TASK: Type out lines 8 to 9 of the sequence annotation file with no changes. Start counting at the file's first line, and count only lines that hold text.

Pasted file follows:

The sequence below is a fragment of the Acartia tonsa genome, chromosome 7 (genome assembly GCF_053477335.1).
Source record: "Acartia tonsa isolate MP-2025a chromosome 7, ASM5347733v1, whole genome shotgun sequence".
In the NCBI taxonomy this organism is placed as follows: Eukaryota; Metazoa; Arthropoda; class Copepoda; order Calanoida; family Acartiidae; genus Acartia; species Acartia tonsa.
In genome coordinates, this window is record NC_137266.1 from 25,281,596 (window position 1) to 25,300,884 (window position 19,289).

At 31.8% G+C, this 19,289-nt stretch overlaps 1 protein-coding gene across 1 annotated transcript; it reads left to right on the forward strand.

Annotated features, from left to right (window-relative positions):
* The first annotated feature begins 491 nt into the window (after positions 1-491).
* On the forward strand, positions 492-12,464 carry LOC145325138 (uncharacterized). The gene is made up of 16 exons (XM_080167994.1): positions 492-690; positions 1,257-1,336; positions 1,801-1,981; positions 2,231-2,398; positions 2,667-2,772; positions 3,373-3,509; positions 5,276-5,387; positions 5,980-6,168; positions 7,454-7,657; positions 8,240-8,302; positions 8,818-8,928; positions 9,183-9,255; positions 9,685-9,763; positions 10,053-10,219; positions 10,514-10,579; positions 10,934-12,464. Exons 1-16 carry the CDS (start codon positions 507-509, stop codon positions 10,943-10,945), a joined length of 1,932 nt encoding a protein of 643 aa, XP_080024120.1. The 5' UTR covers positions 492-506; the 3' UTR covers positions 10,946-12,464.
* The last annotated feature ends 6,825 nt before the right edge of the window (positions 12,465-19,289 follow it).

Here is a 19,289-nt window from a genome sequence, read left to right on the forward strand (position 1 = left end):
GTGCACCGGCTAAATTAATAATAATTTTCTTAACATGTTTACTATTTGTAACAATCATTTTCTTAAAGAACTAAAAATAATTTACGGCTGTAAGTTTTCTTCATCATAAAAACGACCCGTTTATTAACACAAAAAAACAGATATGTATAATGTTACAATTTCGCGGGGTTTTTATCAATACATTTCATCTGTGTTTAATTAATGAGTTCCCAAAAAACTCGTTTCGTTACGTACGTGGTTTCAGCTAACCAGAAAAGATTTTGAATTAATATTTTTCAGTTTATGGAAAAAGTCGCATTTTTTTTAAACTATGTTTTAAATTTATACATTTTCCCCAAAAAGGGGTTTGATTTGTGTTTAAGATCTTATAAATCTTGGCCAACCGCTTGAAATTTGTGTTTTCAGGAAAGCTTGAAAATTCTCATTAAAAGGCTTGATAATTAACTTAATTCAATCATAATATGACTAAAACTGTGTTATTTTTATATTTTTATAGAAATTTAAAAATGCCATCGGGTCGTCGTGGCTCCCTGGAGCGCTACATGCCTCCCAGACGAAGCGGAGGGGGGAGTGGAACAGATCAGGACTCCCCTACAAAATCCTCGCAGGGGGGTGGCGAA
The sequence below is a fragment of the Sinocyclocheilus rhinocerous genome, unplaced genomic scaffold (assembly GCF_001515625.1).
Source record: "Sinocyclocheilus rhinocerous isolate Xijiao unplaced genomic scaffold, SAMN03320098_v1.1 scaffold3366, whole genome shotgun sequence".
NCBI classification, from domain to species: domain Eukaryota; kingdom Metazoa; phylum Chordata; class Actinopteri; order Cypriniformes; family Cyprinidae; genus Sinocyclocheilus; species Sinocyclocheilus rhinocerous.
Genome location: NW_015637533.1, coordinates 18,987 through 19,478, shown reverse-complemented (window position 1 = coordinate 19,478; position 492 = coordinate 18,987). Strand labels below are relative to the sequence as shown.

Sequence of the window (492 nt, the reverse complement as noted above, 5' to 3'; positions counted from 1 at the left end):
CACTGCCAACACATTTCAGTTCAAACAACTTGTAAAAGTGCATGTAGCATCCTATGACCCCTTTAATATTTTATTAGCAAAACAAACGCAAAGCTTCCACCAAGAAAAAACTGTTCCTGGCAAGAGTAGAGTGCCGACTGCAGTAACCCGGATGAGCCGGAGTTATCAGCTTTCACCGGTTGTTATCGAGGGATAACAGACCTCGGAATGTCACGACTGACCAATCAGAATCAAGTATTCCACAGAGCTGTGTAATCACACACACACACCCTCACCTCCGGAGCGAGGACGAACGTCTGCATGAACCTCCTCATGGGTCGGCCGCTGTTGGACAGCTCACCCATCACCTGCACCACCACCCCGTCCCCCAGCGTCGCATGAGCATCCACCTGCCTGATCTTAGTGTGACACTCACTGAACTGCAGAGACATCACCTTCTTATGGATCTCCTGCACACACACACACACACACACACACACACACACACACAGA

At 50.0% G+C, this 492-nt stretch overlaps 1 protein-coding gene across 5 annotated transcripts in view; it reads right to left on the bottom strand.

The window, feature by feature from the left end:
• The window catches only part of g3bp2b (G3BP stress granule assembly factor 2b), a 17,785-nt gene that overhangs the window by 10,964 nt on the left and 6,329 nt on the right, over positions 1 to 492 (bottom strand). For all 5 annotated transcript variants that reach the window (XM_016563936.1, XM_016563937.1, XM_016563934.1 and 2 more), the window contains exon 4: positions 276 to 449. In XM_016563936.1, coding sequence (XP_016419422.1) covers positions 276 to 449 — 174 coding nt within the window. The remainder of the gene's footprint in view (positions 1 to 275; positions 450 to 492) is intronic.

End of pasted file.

* On the forward strand, positions 492-12,464 carry LOC145325138 (uncharacterized). The gene is made up of 16 exons (XM_080167994.1): positions 492-690; positions 1,257-1,336; positions 1,801-1,981; positions 2,231-2,398; positions 2,667-2,772; positions 3,373-3,509; positions 5,276-5,387; positions 5,980-6,168; positions 7,454-7,657; positions 8,240-8,302; positions 8,818-8,928; positions 9,183-9,255; positions 9,685-9,763; positions 10,053-10,219; positions 10,514-10,579; positions 10,934-12,464. Exons 1-16 carry the CDS (start codon positions 507-509, stop codon positions 10,943-10,945), a joined length of 1,932 nt encoding a protein of 643 aa, XP_080024120.1. The 5' UTR covers positions 492-506; the 3' UTR covers positions 10,946-12,464.
* The last annotated feature ends 6,825 nt before the right edge of the window (positions 12,465-19,289 follow it).